The Alamo Drafthouse movie chain looks set to hit $350,000 in ticket sales this November and December from Jon Favreau’s Will Ferrell-starring holiday favorite Elf. The 2003 comedy, about a human baby raised in Santa’s North Pole workshop who returns to New York and saves Christmas, is the chain’s top all-time repertory title, with cumulative grosses passing $1.5 million as fans flock to its movie watch-parties with costumed hosts, props, present wrapping and spaghetti-with-maple-syrup eating contests — Buddy the Elf’s favorite food. The chain ordered 30,000 elf hats this year.
“It’s rarely anyone’s first time seeing the film. It’s become an institution for people. A tradition,” says John Smith, Alamo Drafthouse senior programmer.
Repertory fare has been crucial for theaters weathering Covid and a choppy recovery. The story of the misfit, too-tall mediocre toymaker Buddy, who sets out to find his real dad, is the gift that keeps on giving. “Elf is by far the leader. We have been doing it for years. Our only question is how early can we play it. Each year, it’s a little earlier,” Smith said. This fall, it rolled out on November 4 at the Texas-based chain’s Corpus Christie theater to play at all of its 38 locations. This year, Alamo Yonkers is the top Elf grosser with $21.7k on its own, and the chain has eight of the top ten theaters nationally for Elf.
Shows start filling up within days of putting them on the website, a month or more ahead and with no advertising. “We’ve joked about it every year, but we might wind up just putting some shows on sale for the following year. Like [live] theater tickets.”
Alamo first brought the film back as a holiday special in 2007, four years after its initial release. It became a staple by 2013. The chain ran Elf as it could in Covid-wracked 2020 but without the watch parties. It held just a few last year. So 2022 is a reunion. Sales from 335 shows are at about 130% of 2019. “This was a good year for it,” Smith said. “It’s people wanting to get back to something familiar. And people wanting to get back to see movies in theaters.”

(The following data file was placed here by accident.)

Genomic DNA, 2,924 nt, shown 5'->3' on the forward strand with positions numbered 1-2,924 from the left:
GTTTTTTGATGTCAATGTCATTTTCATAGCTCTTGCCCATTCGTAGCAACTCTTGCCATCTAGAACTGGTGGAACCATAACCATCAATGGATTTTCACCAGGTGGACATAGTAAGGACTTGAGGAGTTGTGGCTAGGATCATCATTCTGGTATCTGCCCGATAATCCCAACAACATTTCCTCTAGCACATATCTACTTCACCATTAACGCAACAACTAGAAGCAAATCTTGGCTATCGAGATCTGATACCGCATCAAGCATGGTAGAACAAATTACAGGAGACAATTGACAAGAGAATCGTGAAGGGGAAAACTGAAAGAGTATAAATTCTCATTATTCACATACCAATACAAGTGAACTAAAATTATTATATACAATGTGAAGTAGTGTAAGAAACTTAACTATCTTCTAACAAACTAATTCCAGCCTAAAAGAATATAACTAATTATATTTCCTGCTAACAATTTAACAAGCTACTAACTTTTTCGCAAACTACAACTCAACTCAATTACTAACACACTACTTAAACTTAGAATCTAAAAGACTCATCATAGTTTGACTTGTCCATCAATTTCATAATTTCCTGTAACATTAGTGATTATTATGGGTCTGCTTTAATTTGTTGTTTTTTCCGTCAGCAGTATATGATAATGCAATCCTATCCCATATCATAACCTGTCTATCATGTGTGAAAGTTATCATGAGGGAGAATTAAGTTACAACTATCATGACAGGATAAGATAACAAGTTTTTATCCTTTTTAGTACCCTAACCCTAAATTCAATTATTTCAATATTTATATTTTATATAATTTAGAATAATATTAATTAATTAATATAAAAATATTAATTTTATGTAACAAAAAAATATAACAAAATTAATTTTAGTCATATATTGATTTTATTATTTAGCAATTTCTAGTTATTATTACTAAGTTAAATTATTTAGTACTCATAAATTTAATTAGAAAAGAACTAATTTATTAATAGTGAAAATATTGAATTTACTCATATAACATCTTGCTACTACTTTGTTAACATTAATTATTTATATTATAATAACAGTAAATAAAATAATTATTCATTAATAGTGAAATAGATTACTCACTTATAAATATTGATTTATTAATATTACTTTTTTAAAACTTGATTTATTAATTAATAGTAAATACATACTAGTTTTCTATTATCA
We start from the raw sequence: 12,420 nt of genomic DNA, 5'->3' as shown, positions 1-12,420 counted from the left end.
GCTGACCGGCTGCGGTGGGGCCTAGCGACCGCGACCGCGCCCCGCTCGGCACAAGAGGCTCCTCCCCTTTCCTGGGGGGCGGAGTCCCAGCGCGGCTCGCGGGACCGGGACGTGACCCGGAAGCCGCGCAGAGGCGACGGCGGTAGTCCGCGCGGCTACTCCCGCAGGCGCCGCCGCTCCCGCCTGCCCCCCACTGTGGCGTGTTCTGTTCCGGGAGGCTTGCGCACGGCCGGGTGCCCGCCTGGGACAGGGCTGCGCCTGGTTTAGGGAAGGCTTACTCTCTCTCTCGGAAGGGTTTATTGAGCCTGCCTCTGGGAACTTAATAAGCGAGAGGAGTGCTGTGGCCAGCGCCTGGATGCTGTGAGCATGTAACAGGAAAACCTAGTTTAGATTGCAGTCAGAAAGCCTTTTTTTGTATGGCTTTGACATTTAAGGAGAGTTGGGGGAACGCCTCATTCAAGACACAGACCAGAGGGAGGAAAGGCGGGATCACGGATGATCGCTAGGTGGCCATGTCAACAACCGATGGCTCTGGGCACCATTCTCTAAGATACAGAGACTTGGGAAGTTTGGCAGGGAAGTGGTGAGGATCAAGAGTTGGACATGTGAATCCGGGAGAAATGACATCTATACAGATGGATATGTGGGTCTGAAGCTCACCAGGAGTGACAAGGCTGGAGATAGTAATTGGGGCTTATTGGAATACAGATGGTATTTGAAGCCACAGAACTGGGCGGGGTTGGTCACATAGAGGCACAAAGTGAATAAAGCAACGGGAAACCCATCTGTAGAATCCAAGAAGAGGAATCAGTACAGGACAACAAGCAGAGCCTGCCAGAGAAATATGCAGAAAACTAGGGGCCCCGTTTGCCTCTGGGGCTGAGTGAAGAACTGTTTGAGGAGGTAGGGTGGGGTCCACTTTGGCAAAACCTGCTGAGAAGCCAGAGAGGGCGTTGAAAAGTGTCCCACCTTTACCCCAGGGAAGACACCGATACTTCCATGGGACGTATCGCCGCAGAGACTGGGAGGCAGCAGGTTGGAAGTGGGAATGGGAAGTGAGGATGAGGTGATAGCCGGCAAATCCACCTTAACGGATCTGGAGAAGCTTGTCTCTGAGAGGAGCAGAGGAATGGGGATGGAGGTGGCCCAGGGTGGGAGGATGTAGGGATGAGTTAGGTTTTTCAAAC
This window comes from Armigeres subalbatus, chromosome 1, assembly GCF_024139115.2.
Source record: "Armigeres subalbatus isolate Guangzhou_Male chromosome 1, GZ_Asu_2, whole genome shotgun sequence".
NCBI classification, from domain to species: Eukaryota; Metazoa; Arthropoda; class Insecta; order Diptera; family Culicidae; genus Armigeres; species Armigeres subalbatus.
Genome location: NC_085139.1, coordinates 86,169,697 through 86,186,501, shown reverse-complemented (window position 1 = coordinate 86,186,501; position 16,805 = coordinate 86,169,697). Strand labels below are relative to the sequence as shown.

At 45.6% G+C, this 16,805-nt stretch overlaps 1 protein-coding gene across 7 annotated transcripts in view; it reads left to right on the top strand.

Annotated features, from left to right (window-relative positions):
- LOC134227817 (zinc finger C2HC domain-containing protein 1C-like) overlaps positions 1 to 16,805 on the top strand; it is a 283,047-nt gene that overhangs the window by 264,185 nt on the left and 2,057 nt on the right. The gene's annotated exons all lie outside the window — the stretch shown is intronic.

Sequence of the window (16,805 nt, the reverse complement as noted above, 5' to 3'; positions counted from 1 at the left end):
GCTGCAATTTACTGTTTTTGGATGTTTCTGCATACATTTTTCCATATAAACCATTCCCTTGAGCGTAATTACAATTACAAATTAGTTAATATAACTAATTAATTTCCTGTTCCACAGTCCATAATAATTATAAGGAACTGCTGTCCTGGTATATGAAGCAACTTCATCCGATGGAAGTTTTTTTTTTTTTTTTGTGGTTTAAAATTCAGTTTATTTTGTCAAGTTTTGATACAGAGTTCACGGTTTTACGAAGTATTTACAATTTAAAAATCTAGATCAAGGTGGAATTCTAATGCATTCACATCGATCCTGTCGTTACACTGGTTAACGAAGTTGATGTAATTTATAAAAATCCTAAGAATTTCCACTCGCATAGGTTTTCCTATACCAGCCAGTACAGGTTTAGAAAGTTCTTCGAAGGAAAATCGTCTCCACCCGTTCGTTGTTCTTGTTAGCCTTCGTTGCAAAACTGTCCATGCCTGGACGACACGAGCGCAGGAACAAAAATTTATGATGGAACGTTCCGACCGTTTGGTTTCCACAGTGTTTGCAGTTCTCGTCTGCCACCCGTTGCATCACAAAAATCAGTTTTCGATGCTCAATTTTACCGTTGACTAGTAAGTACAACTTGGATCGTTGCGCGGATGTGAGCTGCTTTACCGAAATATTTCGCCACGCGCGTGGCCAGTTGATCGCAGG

According to Bloomberg, some 150 Christmas movies will have premiered on television and streaming platforms from this November through December. “You could get a bunch of folks on a couch. But they’re looking for the collective vibe with a Santa hat and an elf hat,” said Smith. “If we’d had more locations, we would have added shows. We hit capacity.” Next year, the film’s 20th anniversary, “will be even bigger.”
Jeff Goldstein, president of domestic distribution at Warner Bros, called Elf – which has grossed close to $173 million domestically — “one of the evergreen properties that keep doing really strong business.” He expects to end the year with about 3,700 bookings, “not bad for a movie that’s 19 years old.”
The film attracts all ages, young to old. Smith calls it “snarky and very watchable, whether you’re a Christmas person or also if you’re not. It’s a funny Will Ferrell performance.”
“My father didn’t make master tinker until he was 490!” Buddy encourages a depressed burnout working in the mailroom of a publishing company.
Alamo, which tends to draw coveted younger demos, is lauded by distributors as being among the most effective and innovative with bars, food service and themed theaters from Kung Fu to printing presses to aviation. Turning cinemas into destinations is crucial as exhibition fights for audiences. Alamo plays a mix of wide releases, arthouse films and repertory fare.
The latter, from holiday, horror, classics and curated series, is increasing key for programmers as the lag effect of production bottlenecks from Covid means many fewer film releases than in pre-pandemic years. Audiences used to streaming have also become more selective. Smith said repertory makes up about 6% of Alamo’s annual revenue on average, with big swings. It reached 15% of total business during an August/September lull. And the weekend before last, it was a “crazy high” 26% — with Elf alone over 10% — in the run-up to Avatar: The Way of Water.
Chains from Cinemark to the nation’s biggest AMC Entertainment all play Elf. AMC put it first on the list touting its lineup of $5 Holiday Fan Faves showing from from December 2-14 twice a day in at least 300 locations. It was followed by National Lampoon’s Christmas Vacation, Best Man Holiday, How the Grinch Stole Christmas and The Polar Express.
Alamo, however, boasts the biggest Elf market share this year at circa 17.4%.
Goldstein said The Polar Express, Christmas Vacation and Gremlins are other popular studio holiday rereleases. “But Elf is the top.”